Preservation of cardiomyocytes from the adult heart


Cardiomyocytes represent one of the most useful models to conduct cardiac research. A single adult heart yields millions of cardiomyocytes, but these cells do not survive for long after isolation. We aimed to determine whether inhibition of myosin II ATPase that is essential for muscle contraction may preserve fully differentiated adult cardiomyocytes. Using inhibitors of the myosin II ATPase, blebbistatin and N-benzyl-p-toluene sulphonamide (BTS), we preserved freshly isolated fully differentiated adult primary cardiomyocytes that were stored at a refrigerated temperature. Specifically, preserved cardiomyocytes stayed viable for a 2-week period with a stable expression of cardiac genes and retained the expression of key markers characteristic of cardiomyocytes. Furthermore, voltage-clamp, action potential, calcium transient and contractility studies confirmed that the preserved cardiomyocytes are comparable to freshly isolated cells. Long-term exposure of preserved cardiomyocytes to four tyrosine kinase inhibitors, sunitinib malate, dasatinib, sorafenib tosylate and imatinib mesylate, revealed their potential to induce cardiac toxicity that was manifested with a decrease in contractility and induction of cell death, but this toxicity was not observed in acute experiments conducted over the time course amenable to freshly prepared cardiomyocytes. This study introduces the concept that the inhibition of myosin II ATPase safeguards the structure and function of fully differentiated adult cardiomyocytes. The fact that these preserved cardiomyocytes can be used for numerous days after preparation makes them a robust and versatile tool in cardiac research and allows the investigation of long-term exposure to novel drugs on cardiomyocyte function.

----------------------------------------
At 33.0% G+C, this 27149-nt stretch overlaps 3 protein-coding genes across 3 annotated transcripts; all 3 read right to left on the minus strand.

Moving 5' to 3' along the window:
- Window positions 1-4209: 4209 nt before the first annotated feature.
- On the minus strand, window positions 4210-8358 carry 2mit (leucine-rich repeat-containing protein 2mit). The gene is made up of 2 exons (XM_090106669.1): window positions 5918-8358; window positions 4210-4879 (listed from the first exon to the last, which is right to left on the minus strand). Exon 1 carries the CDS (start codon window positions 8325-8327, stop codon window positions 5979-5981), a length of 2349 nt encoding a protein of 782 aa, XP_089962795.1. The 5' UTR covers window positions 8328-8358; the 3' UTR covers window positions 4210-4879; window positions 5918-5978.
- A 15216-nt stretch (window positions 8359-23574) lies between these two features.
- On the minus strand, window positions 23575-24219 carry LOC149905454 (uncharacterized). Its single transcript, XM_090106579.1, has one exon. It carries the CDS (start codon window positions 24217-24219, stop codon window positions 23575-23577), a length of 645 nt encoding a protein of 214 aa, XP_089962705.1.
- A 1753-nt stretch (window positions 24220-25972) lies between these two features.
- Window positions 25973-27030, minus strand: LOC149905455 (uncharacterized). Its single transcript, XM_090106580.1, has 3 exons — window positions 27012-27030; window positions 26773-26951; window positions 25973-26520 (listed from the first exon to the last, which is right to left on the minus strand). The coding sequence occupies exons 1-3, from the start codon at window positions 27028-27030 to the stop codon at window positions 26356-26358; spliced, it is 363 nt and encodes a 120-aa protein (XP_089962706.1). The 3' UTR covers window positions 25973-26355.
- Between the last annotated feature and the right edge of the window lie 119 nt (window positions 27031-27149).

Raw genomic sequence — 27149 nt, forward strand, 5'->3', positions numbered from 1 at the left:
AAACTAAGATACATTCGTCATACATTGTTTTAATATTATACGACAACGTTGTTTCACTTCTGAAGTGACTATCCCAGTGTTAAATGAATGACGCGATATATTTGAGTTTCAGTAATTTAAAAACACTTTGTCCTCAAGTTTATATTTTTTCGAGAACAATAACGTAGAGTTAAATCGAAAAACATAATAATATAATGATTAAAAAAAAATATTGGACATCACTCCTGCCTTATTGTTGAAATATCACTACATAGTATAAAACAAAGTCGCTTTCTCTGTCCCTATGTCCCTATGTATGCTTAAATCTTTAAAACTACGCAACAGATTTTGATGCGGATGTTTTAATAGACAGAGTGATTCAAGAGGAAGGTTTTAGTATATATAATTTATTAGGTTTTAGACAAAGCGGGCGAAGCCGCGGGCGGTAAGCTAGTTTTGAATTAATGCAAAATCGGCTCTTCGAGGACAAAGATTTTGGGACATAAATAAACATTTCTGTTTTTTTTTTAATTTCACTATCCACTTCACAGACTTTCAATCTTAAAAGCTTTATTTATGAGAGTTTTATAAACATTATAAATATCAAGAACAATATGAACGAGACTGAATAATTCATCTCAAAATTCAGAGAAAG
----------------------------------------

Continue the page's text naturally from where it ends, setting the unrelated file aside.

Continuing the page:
Read more here: Abi-Gerges N, Pointon A, Pullen GF, Morton MJ, Oldman KL, Armstrong D, Valentin JP, Pollard CE (2013) Preservation of cardiomyocytes from the adult heart. J Mol Cell Cardiol. Nov;64:108-19.

By |2018-06-20T16:53:12+00:00November 20th, 2013|Ion Channels, Publications|Comments Off on Preservation of cardiomyocytes from the adult heart

About the Author:

Dr Michael Morton, PhD, Director and Cofounder, ApconiX, UK, an integrated toxicology and ion channel company that brings together a team of world-renowned nonclinical safety experts with over 400 years of drug discovery and development experience. Mike graduated from the University of Wolverhampton with a degree in Biomedical Sciences and then aspiration to work in hospital pathology. Having finished his Sandwich placement in Clinical Biochemistry at Sandwell Hospital and Mike subsequently gained a MSc in Clinical Biochemistry from the University of Manchester and carried out research into porphyrin metabolism. Moving to the University of Leeds, Mike completed his PhD in Pharmacology at researching adenosine receptor expression in the rat kidney . Mike was introduced to ion channels as a Post-Doc at Leeds and Yale University, patching with the likes of Fred Sigworth and Steve Hebert, then joined the Global Ion Channel Initiative at AstraZeneca. Mike worked at AstraZeneca for eight years before founding ApconiX with Professor Ruth Roberts and Dr Richard Knight. Mike has a serious passion for ion channels. And he’s very good at them . He is a serious scientist (with a serious sense of humour) who wants to make sure that every customer understands the consequences of the results he obtains and works with his colleagues to ensure a better decision is made on drug safety.